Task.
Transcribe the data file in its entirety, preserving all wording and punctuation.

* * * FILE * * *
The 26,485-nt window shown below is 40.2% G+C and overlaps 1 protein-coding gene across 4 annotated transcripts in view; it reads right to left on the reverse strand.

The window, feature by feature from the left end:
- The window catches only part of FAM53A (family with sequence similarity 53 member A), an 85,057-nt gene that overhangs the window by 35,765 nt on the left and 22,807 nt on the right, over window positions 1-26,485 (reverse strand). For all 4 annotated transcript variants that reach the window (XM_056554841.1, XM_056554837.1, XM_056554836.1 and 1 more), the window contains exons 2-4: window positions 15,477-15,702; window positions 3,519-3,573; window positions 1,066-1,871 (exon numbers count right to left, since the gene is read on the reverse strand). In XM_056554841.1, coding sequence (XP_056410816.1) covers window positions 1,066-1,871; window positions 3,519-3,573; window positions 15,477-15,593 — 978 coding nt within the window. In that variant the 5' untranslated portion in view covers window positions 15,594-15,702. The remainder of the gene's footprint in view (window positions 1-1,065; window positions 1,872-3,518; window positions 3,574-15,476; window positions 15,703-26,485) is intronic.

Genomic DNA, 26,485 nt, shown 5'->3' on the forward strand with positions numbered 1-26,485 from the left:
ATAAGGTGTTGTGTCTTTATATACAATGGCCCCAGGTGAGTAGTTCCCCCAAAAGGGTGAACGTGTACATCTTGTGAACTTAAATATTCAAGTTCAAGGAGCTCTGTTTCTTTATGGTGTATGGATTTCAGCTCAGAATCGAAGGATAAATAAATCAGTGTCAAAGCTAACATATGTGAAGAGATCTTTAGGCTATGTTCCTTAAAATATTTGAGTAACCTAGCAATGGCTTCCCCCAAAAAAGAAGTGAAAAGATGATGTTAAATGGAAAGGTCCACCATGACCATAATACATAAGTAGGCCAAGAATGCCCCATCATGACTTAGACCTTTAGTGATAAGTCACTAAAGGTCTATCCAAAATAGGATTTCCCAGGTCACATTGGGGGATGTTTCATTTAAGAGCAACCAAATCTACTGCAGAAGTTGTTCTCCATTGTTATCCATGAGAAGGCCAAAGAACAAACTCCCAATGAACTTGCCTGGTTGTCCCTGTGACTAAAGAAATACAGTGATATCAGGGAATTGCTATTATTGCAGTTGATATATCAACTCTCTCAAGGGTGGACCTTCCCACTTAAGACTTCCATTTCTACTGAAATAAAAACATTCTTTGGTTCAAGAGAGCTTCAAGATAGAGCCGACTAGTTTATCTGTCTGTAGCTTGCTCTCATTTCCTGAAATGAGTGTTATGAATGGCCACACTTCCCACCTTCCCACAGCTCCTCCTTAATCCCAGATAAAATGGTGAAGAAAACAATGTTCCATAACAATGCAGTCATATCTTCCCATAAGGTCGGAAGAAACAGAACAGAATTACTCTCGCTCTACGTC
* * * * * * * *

The 26,485-nt window shown below is 40.2% G+C and overlaps 1 protein-coding gene across 4 annotated transcripts in view; it reads right to left on the reverse strand.

The window, feature by feature from the left end:
- The window catches only part of FAM53A (family with sequence similarity 53 member A), an 85,057-nt gene that overhangs the window by 35,765 nt on the left and 22,807 nt on the right, over window positions 1-26,485 (reverse strand). For all 4 annotated transcript variants that reach the window (XM_056554841.1, XM_056554837.1, XM_056554836.1 and 1 more), the window contains exons 2-4: window positions 15,477-15,702; window positions 3,519-3,573; window positions 1,066-1,871 (exon numbers count right to left, since the gene is read on the reverse strand). In XM_056554841.1, coding sequence (XP_056410816.1) covers window positions 1,066-1,871; window positions 3,519-3,573; window positions 15,477-15,593 — 978 coding nt within the window. In that variant the 5' untranslated portion in view covers window positions 15,594-15,702. The remainder of the gene's footprint in view (window positions 1-1,065; window positions 1,872-3,518; window positions 3,574-15,476; window positions 15,703-26,485) is intronic.

Genomic DNA, 26,485 nt, shown 5'->3' on the forward strand with positions numbered 1-26,485 from the left:
ATAAGGTGTTGTGTCTTTATATACAATGGCCCCAGGTGAGTAGTTCCCCCAAAAGGGTGAACGTGTACATCTTGTGAACTTAAATATTCAAGTTCAAGGAGCTCTGTTTCTTTATGGTGTATGGATTTCAGCTCAGAATCGAAGGATAAATAAATCAGTGTCAAAGCTAACATATGTGAAGAGATCTTTAGGCTATGTTCCTTAAAATATTTGAGTAACCTAGCAATGGCTTCCCCCAAAAAAGAAGTGAAAAGATGATGTTAAATGGAAAGGTCCACCATGACCATAATACATAAGTAGGCCAAGAATGCCCCATCATGACTTAGACCTTTAGTGATAAGTCACTAAAGGTCTATCCAAAATAGGATTTCCCAGGTCACATTGGGGGATGTTTCATTTAAGAGCAACCAAATCTACTGCAGAAGTTGTTCTCCATTGTTATCCATGAGAAGGCCAAAGAACAAACTCCCAATGAACTTGCCTGGTTGTCCCTGTGACTAAAGAAATACAGTGATATCAGGGAATTGCTATTATTGCAGTTGATATATCAACTCTCTCAAGGGTGGACCTTCCCACTTAAGACTTCCATTTCTACTGAAATAAAAACATTCTTTGGTTCAAGAGAGCTTCAAGATAGAGCCGACTAGTTTATCTGTCTGTAGCTTGCTCTCATTTCCTGAAATGAGTGTTATGAATGGCCACACTTCCCACCTTCCCACAGCTCCTCCTTAATCCCAGATAAAATGGTGAAGAAAACAATGTTCCATAACAATGCAGTCATATCTTCCCATAAGGTCGGAAGAAACAGAACAGAATTACTCTCGCTCTACGTC